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Hewing Hewitt down to size

It?s a cool world, isn?t it, where one person is allowed to rhapsodize
about Angela Hewitt?s performance of the Goldberg Variations and another
person (me) is allowed to hew it.

The very fact that she is Canadian renders her rendition all the more
wanting to my ears. Not because she dared to challenge Gould on his own
turf (I think he would have admired that), but because having done so,
she serves up a comparatively lifeless recording. It seems to me that if
you?re going to throw down the gauntlet and compete with the status quo
you?d better have something miraculous up your sleeve.

It is no exaggeration to say that perceptions of Bach were upturned by
Gould's once provocative interpretations and his influence on later
generations of pianists and listeners has been nothing less than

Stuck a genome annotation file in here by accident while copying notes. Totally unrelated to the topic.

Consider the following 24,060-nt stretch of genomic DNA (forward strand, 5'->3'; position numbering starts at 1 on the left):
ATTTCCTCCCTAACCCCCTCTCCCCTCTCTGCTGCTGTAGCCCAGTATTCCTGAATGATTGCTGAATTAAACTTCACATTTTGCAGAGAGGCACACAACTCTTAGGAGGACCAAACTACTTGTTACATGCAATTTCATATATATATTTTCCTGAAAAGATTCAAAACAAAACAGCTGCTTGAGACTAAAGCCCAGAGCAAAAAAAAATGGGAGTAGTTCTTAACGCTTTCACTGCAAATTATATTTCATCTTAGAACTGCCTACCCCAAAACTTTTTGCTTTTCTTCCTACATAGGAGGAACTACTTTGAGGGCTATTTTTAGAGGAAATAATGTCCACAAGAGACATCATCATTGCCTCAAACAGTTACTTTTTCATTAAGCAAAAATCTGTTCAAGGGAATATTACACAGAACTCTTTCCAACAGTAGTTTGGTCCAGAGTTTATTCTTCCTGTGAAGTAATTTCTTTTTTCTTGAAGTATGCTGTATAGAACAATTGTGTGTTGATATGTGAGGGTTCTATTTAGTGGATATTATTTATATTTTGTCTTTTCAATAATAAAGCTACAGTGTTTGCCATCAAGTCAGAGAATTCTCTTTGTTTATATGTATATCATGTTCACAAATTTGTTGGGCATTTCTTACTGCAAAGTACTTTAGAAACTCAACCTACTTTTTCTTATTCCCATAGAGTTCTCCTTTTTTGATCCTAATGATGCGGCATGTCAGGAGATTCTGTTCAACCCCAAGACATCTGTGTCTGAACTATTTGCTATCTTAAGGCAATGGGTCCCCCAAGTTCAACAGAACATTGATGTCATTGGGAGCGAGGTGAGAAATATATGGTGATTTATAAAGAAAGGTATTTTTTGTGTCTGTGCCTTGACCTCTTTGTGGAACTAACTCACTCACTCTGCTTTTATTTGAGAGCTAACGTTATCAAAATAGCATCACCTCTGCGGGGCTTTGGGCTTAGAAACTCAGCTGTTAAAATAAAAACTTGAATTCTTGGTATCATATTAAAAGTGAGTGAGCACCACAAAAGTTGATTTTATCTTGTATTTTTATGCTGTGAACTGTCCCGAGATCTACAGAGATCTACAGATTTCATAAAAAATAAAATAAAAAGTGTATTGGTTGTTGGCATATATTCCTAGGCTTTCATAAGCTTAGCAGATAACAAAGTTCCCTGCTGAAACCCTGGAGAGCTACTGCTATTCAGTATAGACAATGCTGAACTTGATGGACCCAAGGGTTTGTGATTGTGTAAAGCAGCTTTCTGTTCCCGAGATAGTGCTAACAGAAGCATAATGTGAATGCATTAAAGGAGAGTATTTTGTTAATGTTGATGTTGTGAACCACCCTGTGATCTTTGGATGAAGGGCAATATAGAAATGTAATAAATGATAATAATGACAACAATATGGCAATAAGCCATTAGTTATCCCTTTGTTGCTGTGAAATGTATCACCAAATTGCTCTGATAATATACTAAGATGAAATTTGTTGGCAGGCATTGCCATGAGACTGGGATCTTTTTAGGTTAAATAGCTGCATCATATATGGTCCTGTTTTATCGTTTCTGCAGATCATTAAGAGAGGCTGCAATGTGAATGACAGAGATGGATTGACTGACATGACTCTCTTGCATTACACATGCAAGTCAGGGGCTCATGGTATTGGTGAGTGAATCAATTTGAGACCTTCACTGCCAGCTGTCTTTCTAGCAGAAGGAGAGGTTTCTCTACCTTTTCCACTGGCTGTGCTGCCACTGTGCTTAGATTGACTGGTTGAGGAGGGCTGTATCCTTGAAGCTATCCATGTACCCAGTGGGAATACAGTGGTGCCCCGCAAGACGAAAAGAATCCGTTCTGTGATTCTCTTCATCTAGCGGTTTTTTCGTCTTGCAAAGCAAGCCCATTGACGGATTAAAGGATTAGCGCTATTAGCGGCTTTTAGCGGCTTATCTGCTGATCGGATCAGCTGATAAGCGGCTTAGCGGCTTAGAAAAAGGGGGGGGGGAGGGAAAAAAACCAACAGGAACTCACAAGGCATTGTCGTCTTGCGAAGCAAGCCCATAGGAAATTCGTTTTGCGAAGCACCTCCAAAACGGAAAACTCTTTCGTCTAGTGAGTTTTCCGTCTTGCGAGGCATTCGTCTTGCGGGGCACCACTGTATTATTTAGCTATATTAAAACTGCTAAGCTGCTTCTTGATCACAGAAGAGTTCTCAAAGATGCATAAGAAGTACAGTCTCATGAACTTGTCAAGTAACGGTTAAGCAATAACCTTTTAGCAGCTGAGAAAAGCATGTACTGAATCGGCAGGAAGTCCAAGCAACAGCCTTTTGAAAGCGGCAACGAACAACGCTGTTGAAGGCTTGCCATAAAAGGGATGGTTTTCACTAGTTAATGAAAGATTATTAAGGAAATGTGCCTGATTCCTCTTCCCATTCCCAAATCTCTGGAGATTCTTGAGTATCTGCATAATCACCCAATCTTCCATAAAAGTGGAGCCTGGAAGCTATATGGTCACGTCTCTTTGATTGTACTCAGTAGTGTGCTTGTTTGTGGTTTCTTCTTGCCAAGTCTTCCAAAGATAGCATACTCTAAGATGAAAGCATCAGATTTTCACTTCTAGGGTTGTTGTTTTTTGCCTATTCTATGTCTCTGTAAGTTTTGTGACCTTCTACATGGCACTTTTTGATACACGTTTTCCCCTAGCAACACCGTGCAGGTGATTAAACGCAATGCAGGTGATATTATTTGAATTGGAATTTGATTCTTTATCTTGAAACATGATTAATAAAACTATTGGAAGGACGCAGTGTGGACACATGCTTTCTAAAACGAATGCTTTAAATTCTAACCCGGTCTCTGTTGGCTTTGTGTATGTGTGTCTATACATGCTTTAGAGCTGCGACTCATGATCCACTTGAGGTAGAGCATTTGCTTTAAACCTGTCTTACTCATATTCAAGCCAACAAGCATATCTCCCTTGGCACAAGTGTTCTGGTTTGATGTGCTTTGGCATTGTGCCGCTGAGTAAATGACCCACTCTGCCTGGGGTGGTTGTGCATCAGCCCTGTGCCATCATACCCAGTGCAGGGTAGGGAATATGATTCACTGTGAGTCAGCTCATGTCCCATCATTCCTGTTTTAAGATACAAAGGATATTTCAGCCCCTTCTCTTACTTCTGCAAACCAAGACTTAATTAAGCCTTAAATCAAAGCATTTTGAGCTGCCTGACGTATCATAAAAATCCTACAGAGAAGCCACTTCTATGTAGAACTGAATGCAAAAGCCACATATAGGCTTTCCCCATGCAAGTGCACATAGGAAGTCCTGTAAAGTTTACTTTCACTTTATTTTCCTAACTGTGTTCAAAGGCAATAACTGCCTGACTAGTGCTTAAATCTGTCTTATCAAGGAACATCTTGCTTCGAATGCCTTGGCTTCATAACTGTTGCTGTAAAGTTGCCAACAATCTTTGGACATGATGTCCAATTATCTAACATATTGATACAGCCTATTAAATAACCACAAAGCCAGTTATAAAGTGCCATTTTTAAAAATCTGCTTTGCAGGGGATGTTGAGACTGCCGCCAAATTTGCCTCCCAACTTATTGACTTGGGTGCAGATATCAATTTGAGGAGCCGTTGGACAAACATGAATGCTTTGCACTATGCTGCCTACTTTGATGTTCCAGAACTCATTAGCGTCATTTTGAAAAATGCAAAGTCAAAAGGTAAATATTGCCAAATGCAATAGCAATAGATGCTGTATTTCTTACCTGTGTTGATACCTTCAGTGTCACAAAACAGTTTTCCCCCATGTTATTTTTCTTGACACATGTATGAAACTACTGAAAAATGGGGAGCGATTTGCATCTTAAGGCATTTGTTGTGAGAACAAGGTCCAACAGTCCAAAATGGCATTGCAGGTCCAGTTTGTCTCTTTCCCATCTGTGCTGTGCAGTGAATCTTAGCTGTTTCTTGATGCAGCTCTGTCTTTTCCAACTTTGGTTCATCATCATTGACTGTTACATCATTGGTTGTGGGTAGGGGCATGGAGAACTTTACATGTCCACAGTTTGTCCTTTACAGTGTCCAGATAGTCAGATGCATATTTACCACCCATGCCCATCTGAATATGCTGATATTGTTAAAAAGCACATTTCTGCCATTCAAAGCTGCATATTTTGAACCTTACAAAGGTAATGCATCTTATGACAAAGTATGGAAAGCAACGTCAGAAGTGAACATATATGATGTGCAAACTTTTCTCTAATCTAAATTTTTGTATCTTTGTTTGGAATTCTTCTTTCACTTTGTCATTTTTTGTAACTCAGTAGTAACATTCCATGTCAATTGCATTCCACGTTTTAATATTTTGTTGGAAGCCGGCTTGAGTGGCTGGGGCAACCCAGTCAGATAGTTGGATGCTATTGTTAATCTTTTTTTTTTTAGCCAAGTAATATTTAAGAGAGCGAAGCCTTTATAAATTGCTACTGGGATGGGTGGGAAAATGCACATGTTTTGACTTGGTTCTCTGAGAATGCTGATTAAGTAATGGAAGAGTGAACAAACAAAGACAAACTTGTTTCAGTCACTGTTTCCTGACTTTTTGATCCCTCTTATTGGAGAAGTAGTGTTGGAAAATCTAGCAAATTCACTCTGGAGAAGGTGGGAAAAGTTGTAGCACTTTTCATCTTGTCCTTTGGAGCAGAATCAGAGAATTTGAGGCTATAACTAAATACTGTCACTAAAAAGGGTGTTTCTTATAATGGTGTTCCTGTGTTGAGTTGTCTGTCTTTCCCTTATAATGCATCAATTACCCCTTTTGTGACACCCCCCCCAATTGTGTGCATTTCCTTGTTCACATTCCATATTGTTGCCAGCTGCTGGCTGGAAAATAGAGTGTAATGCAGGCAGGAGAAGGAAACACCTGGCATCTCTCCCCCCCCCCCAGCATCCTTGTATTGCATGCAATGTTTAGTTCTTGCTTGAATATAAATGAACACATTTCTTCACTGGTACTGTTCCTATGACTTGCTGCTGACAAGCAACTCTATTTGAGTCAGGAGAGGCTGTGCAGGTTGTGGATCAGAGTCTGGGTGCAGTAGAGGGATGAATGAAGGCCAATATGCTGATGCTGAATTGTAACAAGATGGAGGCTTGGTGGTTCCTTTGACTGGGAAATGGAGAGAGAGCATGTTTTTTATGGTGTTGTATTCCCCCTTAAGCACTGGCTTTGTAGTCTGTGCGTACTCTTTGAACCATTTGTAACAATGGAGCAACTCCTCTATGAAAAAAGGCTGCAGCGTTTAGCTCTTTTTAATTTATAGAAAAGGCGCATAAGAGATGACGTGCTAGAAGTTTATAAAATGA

definitive. But while The Gouldian Way has become standardized as common
currency, it isn't easily counterfeited. As he insisted in his own
approach to music, there is little point in recording classical music if
you can't say something new about it. (The Iliad gets rewritten every
day but in endless permutations of Homer's progenitor. As with classical
texts, so too with classical scores.) To take on the Goldbergs at this
point in time and do anything less than novel with them strikes me as
the ultimate in hubris. I?m sorry to say that Hewitt, instead of
delivering a fresh, daring new interpretation of her own, offers nothing
that will set the classical music world alight, as you-know-who did back
in 1955. To be fair, while she is technically competent and certainly
not unlikable, she just doesn?t have the wizardry to cast a magic spell.
The spirit of Glenn Gould reincarnated in Angela Hewitt?? Pure

But, don?t take my word for it, F_Minors. You can all listen to it on
the Amazon site for free and decide for yourselves if I am tone-deaf.
The Aria and Variation 7 are downloadable in Liquid Audio format:


Listen and comment.

Birgitte Jorgensen